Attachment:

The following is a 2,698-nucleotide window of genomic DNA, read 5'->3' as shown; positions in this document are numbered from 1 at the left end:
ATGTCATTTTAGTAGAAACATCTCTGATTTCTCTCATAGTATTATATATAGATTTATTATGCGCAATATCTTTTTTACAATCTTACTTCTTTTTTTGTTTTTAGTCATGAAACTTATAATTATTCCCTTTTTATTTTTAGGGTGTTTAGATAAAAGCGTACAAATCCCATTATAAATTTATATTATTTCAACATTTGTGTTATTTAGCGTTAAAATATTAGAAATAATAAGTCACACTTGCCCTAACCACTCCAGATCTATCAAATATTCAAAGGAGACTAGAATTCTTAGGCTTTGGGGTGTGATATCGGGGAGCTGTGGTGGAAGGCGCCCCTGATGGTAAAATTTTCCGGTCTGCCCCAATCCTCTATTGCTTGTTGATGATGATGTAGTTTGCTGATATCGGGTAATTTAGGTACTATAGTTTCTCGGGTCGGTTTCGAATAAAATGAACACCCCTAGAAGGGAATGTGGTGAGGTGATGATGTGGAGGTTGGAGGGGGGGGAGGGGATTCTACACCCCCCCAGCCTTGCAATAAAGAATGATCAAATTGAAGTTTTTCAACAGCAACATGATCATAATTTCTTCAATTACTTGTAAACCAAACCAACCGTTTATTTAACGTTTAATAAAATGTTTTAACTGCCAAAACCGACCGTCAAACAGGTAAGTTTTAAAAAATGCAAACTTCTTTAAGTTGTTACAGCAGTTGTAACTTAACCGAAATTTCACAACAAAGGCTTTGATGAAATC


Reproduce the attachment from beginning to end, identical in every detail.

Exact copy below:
The following is a 2,698-nucleotide window of genomic DNA, read 5'->3' as shown; positions in this document are numbered from 1 at the left end:
ATGTCATTTTAGTAGAAACATCTCTGATTTCTCTCATAGTATTATATATAGATTTATTATGCGCAATATCTTTTTTACAATCTTACTTCTTTTTTTGTTTTTAGTCATGAAACTTATAATTATTCCCTTTTTATTTTTAGGGTGTTTAGATAAAAGCGTACAAATCCCATTATAAATTTATATTATTTCAACATTTGTGTTATTTAGCGTTAAAATATTAGAAATAATAAGTCACACTTGCCCTAACCACTCCAGATCTATCAAATATTCAAAGGAGACTAGAATTCTTAGGCTTTGGGGTGTGATATCGGGGAGCTGTGGTGGAAGGCGCCCCTGATGGTAAAATTTTCCGGTCTGCCCCAATCCTCTATTGCTTGTTGATGATGATGTAGTTTGCTGATATCGGGTAATTTAGGTACTATAGTTTCTCGGGTCGGTTTCGAATAAAATGAACACCCCTAGAAGGGAATGTGGTGAGGTGATGATGTGGAGGTTGGAGGGGGGGGAGGGGATTCTACACCCCCCCAGCCTTGCAATAAAGAATGATCAAATTGAAGTTTTTCAACAGCAACATGATCATAATTTCTTCAATTACTTGTAAACCAAACCAACCGTTTATTTAACGTTTAATAAAATGTTTTAACTGCCAAAACCGACCGTCAAACAGGTAAGTTTTAAAAAATGCAAACTTCTTTAAGTTGTTACAGCAGTTGTAACTTAACCGAAATTTCACAACAAAGGCTTTGATGAAATC